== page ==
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December 10, 2002
An immigration official who keeps on learning

I am gradually tuning in to which Brit-blogs are good sources on British educational matters. Thanks to a very acute comment on this piece by me at Samizdata, I learned of Junius. Properly I mean. I'd heard the name. Now I'll be reading the blog. He's a University lecturer of some sort, and in due course I'll learn what sort. Recommended. See this for example.

I followed Junius to BritishSpin, who has stopped blogging, it seems. And at BritishSpin I found this, a story about the sublimely predictable "Individual Learning Accounts" screw-up, a story which, BritishSpin tells us, is told at greater length by Iain Coleman. Indeed it is. Also recommendeed, as are BritishSpin's comments on it.

I go to the Iain Coleman home page to find out who and what he is, and there I find this, a truly charming education story or to be more exact, self-education story.

Going to big international conferences, it's quite common to end up getting the same plane flight as a lot of other people going to the same place, many of them identifiable by the long poster tubes in their carry-on luggage. This trip was no exception: the aircraft was full of geophysics bods of every stripe, from space physicists to oceanographers.

Now it's been a few years since my last US trip, and I'd forgotten how desperately slow and bureaucratic the immigration system is. We spent ages going through passport control, mainly because the officials felt the need to have a little personal chat with every single person. That's not what you need after ten hours on a 747, no matter how pleasant the flight (and it must be said that BA were excellent).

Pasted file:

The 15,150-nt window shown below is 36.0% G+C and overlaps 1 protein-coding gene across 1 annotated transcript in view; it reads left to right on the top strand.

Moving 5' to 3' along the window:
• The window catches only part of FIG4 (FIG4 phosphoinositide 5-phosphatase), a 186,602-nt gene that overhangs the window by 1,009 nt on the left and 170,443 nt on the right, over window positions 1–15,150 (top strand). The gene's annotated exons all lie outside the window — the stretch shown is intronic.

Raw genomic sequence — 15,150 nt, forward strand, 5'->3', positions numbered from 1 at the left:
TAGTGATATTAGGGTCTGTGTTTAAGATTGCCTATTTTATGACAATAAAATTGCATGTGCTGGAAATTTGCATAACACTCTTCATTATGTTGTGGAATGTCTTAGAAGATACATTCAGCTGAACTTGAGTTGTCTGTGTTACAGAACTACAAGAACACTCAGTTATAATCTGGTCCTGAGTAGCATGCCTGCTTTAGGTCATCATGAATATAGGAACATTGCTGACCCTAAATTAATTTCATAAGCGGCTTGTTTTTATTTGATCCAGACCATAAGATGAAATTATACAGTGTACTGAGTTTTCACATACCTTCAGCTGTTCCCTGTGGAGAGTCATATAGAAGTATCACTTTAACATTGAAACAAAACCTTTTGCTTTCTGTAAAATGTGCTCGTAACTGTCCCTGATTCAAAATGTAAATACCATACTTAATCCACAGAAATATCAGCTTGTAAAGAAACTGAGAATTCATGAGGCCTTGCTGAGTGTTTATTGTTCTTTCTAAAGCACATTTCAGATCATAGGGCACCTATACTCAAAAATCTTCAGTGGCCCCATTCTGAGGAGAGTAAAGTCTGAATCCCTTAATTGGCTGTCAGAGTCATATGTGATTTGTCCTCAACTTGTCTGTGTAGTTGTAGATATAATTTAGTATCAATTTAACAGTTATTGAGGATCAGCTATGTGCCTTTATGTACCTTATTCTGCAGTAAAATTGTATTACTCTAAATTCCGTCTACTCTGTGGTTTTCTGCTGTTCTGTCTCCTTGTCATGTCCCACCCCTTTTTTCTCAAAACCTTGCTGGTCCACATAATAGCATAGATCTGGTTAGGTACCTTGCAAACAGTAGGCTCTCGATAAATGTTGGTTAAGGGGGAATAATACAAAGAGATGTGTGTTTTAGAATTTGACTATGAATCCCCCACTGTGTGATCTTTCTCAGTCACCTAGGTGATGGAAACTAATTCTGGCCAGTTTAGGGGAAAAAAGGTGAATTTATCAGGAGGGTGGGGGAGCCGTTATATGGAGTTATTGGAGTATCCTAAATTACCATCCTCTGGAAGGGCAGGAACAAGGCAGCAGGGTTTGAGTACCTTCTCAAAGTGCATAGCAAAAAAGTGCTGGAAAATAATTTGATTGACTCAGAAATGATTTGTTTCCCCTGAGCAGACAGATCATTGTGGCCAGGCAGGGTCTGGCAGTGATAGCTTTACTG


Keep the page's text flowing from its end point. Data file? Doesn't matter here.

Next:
When it was my turn, the customs chap asked me why I was visiting the US. "Attending a scientific conference," I replied. He then proceeded to ask me all about my field (space plasma physics), how we gather data (in situ from spacecraft measurements, no samples brought to Earth), or ground-based remote sensing) and so on. Then he waved me through.

Talking to my colleagues afterwards, it transpired that every one of them had been asked a series of detailed questions about their own fields, and nothing at all about anything else that an immigration official might reasonably take a professional interest in. In the time it took us to be admitted to America, this guy had effectively got a mini-tutorial in every single branch of geophysics. He's probably not really supposed to take advantage of his position to further his own scientific education, but I approve nonetheless.

Inevitably, one of the commenters says that this was more likely to be something to do with US national security, rather than self-education. Yes. And the guy was probably not listening at all, just studying Coleman's upper lip for sweat or stalling while some spooky machine searched his luggage or his bodily orifices. But I prefer Coleman's interpretation. And even if he's wrong, I find it charming that, educator that he is, education is what he saw going on.

Posted by Brian Micklethwait at 07:53 PM
Category: Examinations and qualifications
[0]
Comments

Coleman's probably right. We (Immigration Inspectors) already know why you're there - you've got the little tube and you're with a group of 100 going to the same place, etc.

Sure, we might use that information later on with other travelers - it's our job sniff out imposters. (imposter geophysicists? Sure! =^)

But we love the science conferences because we learn a little about the field from each attendee. It *IS* cool stuff. At least, that's my attitude (and that of most of my coworkers).

Happy travels.

Comment by: OpenDNA on December 23, 2003 10:23 AM
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